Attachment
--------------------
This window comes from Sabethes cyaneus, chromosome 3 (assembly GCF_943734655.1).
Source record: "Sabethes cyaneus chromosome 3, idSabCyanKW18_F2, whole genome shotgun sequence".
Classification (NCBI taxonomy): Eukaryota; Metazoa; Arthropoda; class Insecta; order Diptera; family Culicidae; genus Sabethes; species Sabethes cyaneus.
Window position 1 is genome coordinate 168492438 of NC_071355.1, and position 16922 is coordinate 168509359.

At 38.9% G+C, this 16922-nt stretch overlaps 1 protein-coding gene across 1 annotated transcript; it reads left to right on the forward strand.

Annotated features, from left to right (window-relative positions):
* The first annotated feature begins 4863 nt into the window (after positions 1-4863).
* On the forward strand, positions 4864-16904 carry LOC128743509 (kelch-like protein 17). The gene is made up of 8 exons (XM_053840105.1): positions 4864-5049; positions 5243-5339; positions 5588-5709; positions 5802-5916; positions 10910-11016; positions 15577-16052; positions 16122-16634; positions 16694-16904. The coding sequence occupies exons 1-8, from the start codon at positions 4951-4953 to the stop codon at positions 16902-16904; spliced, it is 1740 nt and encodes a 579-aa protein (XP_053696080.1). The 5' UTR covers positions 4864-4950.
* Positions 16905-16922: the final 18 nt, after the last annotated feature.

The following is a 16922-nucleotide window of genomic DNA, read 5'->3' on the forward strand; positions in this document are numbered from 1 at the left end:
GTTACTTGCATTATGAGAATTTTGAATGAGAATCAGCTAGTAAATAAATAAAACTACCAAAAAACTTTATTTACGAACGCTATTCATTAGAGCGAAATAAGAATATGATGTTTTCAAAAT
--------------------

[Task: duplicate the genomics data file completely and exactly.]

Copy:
This window comes from Sabethes cyaneus, chromosome 3 (assembly GCF_943734655.1).
Source record: "Sabethes cyaneus chromosome 3, idSabCyanKW18_F2, whole genome shotgun sequence".
Classification (NCBI taxonomy): Eukaryota; Metazoa; Arthropoda; class Insecta; order Diptera; family Culicidae; genus Sabethes; species Sabethes cyaneus.
Window position 1 is genome coordinate 168492438 of NC_071355.1, and position 16922 is coordinate 168509359.

At 38.9% G+C, this 16922-nt stretch overlaps 1 protein-coding gene across 1 annotated transcript; it reads left to right on the forward strand.

Annotated features, from left to right (window-relative positions):
* The first annotated feature begins 4863 nt into the window (after positions 1-4863).
* On the forward strand, positions 4864-16904 carry LOC128743509 (kelch-like protein 17). The gene is made up of 8 exons (XM_053840105.1): positions 4864-5049; positions 5243-5339; positions 5588-5709; positions 5802-5916; positions 10910-11016; positions 15577-16052; positions 16122-16634; positions 16694-16904. The coding sequence occupies exons 1-8, from the start codon at positions 4951-4953 to the stop codon at positions 16902-16904; spliced, it is 1740 nt and encodes a 579-aa protein (XP_053696080.1). The 5' UTR covers positions 4864-4950.
* Positions 16905-16922: the final 18 nt, after the last annotated feature.

The following is a 16922-nucleotide window of genomic DNA, read 5'->3' on the forward strand; positions in this document are numbered from 1 at the left end:
GTTACTTGCATTATGAGAATTTTGAATGAGAATCAGCTAGTAAATAAATAAAACTACCAAAAAACTTTATTTACGAACGCTATTCATTAGAGCGAAATAAGAATATGATGTTTTCAAAAT